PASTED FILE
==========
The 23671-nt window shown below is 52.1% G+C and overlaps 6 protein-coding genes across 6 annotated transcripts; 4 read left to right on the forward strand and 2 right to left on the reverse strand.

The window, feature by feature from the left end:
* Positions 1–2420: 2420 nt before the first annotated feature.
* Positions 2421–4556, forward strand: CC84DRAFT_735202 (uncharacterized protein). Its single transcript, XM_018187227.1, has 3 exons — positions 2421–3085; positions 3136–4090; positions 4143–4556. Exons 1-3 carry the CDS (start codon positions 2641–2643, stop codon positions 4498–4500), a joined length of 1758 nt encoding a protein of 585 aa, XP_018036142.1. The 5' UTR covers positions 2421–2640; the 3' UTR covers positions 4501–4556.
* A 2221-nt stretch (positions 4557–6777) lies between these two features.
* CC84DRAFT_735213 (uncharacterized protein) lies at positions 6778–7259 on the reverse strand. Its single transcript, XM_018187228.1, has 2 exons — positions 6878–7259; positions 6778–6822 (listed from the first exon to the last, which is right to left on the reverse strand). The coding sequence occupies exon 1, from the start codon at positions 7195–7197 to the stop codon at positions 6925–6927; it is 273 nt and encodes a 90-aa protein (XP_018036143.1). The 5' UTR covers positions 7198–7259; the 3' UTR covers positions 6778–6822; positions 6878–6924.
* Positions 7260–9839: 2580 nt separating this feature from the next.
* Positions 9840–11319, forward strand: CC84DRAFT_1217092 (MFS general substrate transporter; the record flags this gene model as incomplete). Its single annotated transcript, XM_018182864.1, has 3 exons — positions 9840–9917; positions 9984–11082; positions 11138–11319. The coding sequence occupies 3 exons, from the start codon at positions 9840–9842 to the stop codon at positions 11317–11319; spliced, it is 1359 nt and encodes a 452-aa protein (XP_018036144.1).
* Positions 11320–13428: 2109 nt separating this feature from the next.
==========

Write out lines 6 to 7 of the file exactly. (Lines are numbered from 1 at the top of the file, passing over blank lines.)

* CC84DRAFT_735213 (uncharacterized protein) lies at positions 6778–7259 on the reverse strand. Its single transcript, XM_018187228.1, has 2 exons — positions 6878–7259; positions 6778–6822 (listed from the first exon to the last, which is right to left on the reverse strand). The coding sequence occupies exon 1, from the start codon at positions 7195–7197 to the stop codon at positions 6925–6927; it is 273 nt and encodes a 90-aa protein (XP_018036143.1). The 5' UTR covers positions 7198–7259; the 3' UTR covers positions 6778–6822; positions 6878–6924.
* Positions 7260–9839: 2580 nt separating this feature from the next.